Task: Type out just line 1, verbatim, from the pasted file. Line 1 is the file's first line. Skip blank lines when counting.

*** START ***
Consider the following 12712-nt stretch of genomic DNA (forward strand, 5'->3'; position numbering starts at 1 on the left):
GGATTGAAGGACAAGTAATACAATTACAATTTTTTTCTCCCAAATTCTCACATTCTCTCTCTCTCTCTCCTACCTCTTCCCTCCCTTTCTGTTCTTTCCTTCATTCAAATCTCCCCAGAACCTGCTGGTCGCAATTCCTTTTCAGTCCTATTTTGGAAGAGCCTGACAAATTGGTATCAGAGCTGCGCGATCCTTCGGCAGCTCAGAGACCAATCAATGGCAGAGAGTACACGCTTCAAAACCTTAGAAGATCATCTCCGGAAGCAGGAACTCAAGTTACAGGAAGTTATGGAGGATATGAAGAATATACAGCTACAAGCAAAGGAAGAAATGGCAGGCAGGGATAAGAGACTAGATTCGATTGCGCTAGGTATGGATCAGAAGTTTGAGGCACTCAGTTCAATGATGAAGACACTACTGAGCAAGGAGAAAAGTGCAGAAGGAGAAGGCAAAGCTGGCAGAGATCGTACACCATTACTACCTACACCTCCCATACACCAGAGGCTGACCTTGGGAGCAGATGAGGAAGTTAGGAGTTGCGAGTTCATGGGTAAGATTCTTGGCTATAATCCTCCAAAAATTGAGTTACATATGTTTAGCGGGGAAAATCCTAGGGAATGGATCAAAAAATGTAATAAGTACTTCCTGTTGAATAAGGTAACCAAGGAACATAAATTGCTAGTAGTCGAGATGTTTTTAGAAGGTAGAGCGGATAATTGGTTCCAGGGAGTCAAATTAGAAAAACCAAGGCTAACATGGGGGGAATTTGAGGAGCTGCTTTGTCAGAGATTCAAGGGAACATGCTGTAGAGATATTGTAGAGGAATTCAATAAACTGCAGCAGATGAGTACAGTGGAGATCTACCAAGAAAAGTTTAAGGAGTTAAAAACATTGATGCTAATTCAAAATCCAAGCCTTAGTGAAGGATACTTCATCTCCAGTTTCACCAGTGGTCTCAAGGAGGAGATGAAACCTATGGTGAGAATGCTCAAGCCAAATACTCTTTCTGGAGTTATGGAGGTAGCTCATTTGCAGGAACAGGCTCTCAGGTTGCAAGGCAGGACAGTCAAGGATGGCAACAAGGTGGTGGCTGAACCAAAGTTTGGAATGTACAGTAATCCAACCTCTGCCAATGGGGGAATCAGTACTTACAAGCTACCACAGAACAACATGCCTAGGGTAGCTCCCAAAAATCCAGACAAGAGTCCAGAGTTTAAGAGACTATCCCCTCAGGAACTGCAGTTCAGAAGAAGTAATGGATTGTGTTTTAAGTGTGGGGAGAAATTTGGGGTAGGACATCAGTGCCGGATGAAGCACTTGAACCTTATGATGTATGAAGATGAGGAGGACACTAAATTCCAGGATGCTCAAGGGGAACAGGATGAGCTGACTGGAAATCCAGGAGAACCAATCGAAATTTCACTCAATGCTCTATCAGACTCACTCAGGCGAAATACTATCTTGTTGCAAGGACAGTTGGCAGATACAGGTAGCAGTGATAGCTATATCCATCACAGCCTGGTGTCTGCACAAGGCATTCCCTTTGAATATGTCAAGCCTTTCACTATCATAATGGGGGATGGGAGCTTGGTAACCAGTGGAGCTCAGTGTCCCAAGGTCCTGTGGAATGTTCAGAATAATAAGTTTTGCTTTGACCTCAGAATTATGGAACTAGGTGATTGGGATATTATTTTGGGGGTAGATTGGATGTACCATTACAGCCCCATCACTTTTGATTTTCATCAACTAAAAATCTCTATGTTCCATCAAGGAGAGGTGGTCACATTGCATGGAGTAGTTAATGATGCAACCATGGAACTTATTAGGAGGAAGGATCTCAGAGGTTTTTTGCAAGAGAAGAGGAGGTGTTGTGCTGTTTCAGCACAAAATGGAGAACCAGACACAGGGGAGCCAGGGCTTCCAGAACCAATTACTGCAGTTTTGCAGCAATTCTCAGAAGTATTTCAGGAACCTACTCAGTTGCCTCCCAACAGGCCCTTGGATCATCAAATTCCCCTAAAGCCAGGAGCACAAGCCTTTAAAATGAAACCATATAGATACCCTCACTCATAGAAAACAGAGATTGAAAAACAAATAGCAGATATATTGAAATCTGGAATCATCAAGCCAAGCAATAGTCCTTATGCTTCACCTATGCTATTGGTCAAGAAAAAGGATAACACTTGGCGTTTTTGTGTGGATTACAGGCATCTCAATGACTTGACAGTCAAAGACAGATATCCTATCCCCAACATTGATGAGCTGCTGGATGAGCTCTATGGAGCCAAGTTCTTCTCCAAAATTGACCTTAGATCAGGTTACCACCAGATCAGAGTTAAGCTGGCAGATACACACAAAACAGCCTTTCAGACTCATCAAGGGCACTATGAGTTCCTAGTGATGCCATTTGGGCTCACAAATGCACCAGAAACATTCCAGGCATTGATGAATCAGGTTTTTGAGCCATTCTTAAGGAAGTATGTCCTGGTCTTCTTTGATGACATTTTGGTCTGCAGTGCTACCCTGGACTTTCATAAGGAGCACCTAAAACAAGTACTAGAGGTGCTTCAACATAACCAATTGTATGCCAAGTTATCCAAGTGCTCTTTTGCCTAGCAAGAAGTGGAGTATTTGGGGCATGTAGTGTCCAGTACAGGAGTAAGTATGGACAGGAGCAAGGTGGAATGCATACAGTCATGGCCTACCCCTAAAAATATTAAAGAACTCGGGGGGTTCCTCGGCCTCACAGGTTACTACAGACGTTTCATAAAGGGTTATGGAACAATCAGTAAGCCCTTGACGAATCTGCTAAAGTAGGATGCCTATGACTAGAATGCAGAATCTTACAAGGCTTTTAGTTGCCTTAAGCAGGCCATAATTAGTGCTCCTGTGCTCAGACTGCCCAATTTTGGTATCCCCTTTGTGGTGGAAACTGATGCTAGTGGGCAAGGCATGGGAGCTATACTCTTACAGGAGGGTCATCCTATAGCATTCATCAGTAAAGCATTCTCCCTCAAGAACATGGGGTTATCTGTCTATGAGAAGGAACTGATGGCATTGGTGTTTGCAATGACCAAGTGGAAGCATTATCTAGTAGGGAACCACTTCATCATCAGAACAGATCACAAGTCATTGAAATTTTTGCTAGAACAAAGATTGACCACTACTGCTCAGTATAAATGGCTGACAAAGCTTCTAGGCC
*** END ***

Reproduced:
Consider the following 12712-nt stretch of genomic DNA (forward strand, 5'->3'; position numbering starts at 1 on the left):